When the United States acquired what is now New Mexico and Arizona in 1846, a number of Pueblos were brought under American rule according to the Discovery Doctrine. The Pueblos created a few problems for the Americans, however, as they did not conform to the stereotype of nomadic Indians whose lives centered around hunting. Actually, very few Indian nations in the United States resembled this stereotype, but the American government has never let the realities of Indian cultures interfere with imaginary descriptions.
Like many other Indian nations, the Pueblos were settled agriculturalists who had been raising corn, beans, squash, cotton and other plants for many centuries. Unlike the other Indian nations, however, the Pueblos lived in rather substantial villages with a central plaza. Their houses were multi-story structures constructed from stone. When the Spanish first encountered these villages, they called them Pueblos (Spanish for town) and unfortunately this term was, and still is, used to group a number of distinct peoples together.
The Indian people grouped together as Pueblos speak six mutually unintelligible languages and occupy more than 30 villages in a rough crescent more than 400 miles in length.
Most of the pueblos have been given European names: some of these are Spanish corruptions of their own names while others are purely Spanish names which are unrelated to their native names. The common names of some of the pueblos are listed below.
Acoma: from Akome which means “people of the white rock.”
An Ansel Adams photo of Acoma is shown above.
Cochiti: the Spanish version of Katyete whose meaning is unknown.
Isleta: the native name for this Tiwa-speaking pueblo is Teui which means “town.”
Jemez: this is the Spanish spelling of hemis which means “Hemis people.” The native name for this Towo-speaking pueblo is Walatowa which means “the people in the canyon.”
Laguna: this pueblo carries the Spanish name for lake. The native name for this Keresan-speaking pueblo is Kawaik whose meaning is unknown.
Nambe: this is the native name for the Tewa-speaking pueblo and means “pueblo of the mound of earth.”
Picuris: this is the Spanish version of Pikuria. The native name for the Tiwi-speaking pueblo is Piwwetha which means “pass in the mountains.”
Pojoaque: this is a Spanish corruption of the native name Posunwage which means “drink water place.”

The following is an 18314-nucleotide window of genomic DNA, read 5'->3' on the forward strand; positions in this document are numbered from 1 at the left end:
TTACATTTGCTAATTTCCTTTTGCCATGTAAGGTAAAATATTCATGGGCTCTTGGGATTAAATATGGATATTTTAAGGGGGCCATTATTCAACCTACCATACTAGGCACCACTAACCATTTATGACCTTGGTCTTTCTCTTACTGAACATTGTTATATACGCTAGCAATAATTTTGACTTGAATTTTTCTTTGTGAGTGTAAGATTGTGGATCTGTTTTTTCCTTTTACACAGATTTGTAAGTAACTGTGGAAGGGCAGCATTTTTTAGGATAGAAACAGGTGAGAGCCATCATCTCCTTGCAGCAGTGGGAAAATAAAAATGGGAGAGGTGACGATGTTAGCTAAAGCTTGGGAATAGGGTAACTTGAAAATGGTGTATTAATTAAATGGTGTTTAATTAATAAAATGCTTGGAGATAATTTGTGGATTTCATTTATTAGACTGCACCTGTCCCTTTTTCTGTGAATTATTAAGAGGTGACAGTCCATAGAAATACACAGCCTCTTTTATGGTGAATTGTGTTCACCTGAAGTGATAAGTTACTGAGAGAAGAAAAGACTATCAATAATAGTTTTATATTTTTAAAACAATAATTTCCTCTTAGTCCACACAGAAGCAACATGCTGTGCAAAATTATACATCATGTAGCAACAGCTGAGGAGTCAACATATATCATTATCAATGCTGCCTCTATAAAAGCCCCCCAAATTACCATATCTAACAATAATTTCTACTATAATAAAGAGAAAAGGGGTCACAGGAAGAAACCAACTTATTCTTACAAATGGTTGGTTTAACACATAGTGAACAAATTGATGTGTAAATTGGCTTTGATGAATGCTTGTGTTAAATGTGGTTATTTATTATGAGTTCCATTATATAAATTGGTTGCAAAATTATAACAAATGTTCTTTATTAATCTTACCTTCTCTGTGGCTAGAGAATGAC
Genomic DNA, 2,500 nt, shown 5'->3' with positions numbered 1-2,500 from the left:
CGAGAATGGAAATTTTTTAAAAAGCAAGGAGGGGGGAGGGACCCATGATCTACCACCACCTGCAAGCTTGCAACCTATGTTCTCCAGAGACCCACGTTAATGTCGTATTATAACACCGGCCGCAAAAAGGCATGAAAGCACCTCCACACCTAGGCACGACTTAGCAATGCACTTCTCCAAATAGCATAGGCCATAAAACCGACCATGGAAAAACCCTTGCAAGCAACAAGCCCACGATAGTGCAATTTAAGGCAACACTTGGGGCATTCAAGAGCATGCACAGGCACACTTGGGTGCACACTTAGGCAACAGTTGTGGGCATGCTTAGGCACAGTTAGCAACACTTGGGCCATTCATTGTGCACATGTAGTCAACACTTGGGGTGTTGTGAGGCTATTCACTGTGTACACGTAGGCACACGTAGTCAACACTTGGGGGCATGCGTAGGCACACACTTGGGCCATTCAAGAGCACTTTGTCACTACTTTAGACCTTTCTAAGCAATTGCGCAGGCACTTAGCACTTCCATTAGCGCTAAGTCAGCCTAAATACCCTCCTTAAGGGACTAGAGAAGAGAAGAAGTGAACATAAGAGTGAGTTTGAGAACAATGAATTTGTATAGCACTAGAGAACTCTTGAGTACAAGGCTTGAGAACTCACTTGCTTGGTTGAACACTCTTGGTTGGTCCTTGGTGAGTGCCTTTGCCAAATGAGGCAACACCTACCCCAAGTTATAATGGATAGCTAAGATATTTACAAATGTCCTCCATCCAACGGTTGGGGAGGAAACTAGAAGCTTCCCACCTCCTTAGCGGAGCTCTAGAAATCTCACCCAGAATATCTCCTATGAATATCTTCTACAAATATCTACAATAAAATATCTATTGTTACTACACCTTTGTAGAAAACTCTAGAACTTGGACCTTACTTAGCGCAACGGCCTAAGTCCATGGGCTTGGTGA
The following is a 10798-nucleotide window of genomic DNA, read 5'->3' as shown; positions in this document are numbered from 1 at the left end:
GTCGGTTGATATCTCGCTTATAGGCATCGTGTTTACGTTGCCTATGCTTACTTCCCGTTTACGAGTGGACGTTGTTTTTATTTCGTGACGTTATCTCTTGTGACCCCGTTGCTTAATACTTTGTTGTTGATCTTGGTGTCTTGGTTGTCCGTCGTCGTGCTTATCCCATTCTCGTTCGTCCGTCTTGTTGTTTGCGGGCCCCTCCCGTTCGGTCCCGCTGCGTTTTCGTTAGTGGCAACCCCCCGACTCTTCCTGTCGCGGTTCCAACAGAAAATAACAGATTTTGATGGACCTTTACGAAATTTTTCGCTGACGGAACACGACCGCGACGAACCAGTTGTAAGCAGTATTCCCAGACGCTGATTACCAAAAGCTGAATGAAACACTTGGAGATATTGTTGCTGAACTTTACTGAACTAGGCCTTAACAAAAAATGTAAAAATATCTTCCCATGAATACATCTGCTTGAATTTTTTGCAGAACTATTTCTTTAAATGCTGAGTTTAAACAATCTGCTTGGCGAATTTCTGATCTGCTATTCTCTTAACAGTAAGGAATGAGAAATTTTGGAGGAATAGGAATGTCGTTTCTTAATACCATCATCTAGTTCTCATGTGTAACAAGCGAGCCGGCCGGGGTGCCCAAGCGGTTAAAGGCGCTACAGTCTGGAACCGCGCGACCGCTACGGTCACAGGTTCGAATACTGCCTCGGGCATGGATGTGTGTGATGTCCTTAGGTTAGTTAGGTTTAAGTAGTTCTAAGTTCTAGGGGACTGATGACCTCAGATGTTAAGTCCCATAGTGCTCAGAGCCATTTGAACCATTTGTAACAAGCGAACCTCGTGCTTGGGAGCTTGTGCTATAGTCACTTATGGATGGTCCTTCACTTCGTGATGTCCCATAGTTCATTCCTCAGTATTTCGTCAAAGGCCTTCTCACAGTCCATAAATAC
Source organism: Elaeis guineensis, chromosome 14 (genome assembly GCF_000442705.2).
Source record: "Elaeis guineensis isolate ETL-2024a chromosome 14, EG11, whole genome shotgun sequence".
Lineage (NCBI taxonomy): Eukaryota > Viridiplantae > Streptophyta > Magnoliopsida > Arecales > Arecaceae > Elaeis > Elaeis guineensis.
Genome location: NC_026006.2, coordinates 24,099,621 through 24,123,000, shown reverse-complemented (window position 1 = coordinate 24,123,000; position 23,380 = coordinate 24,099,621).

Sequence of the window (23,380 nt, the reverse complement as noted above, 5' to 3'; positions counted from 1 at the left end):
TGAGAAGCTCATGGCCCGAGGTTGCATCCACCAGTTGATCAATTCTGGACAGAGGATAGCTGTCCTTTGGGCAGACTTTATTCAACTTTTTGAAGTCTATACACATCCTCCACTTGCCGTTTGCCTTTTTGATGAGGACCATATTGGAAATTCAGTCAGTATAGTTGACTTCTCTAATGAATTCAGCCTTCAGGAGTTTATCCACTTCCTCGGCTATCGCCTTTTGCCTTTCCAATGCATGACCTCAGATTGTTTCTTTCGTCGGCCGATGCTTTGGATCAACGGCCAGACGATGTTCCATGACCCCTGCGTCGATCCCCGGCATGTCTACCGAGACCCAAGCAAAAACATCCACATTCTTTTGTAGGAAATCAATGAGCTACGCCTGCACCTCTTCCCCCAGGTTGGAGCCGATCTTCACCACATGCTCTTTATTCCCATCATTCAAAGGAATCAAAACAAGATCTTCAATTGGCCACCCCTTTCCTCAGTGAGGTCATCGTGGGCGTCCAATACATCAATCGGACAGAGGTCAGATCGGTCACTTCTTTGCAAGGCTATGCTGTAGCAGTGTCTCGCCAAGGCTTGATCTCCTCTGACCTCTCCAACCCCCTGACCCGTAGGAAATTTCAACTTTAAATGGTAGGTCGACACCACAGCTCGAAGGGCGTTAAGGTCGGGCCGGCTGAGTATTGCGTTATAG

San Juan: the native name for this Tewa-speaking pueblo is Oke whose meaning is unknown.
Sandia: the pueblo carries the Spanish name for watermelon. The native name for this Tiwa-speaking pueblo is Nafiat which means “a dusty or sandy place.”
San Felipe: the native name for this Keresan-speaking pueblo is Katishtya whose meaning is unknown.
San Ildefonso: the native name for this Tewa-speaking pueblo is Pokwoge which means “where the water cuts down through.”
Santa Ana: the native name for this Keresan-speaking pueblo is Tamaya whose meaning is unknown.
Santa Clara: the native name for this Tewa-speaking pueblo is Ka’po whose meaning is unknown.
Santo Domingo: the native name for this Keresan-speaking pueblo is Kiuwa whose meaning is unknown.
Taos: this is the Spanish version of Tua which means “houses” or “village.”
Taos Pueblo is shown above.
Tesuque: this is a Spanish corruption of the native Tewa name Tatunge which means “dry spotted place.”
Zia: this is from the native Keresan name Tseja whose meaning is unknown.
Zuni: this is the Spanish corruption of the Keresan word Sunyi. The native name for the pueblo is A’shiwi which means “the flesh.”
Zuni Pueblo is shown above.
A Zuni Exhibit is shown above.
The Hopi villages are in Arizona and the name “Hopi” is a contraction of Hopi-tuh which means “peaceful ones.” While the United States has insisted on dealing with the Hopi as if they were a single tribe rather than independent pueblos, not all of the Hopi villages recognize the authority of the Hopi Tribal Council. The Hopi villages (pueblos) are listed below:
Walpi which means “place of the gap.”
Walpi Pueblo is shown above.
Sichomovi which means “place of the mound where wild currents grow.”
Hano is actually a Tewa village whose name is derived from anopi which means eastern people.
Shungopovi which means “place by the spring where the tall reeds grow.”
Michongovi which means “place of the black man.” The name comes from Mishong, the leader of the Crow Clan who brought his people from the San Francisco peaks to Hopi in 1200 AD.
Shipaulovi which means “the mosquitos.”
Oraibi which means “place of the rock called Orai.”
Kiakochomovi which means “place of the hills of ruins.”
Hotevilla which means “skinned back.”
Bakabi (Bacobi) which means “place of the jointed reeds.”
Moenkopi which means “place of running water.”
The pueblos tend to be multi-storied with the second story set back from the first which provides a terraced effect. Originally, the first floor was reached through a hatchway and ladder from the second floor. Small openings high in the walls were covered with selenite which allowed sunlight to filter through and provide some lighting to the residence.
In some pueblos, such as Cochití, the first story of the houses are built using stone blocks and the upper stories are made with adobe.
Among the Hopi, town sites were determined by two factors: (1) the proximity to water, and (2) the desire for security. To provide security, the Hopi villages tend to be located on the tops of mesas. With regard to water, drinking water for the Hopi villages was provided by springs. The Hopi clan histories talk about the abundance and reliability of the water supply in the springs at the mesas where they located their villages.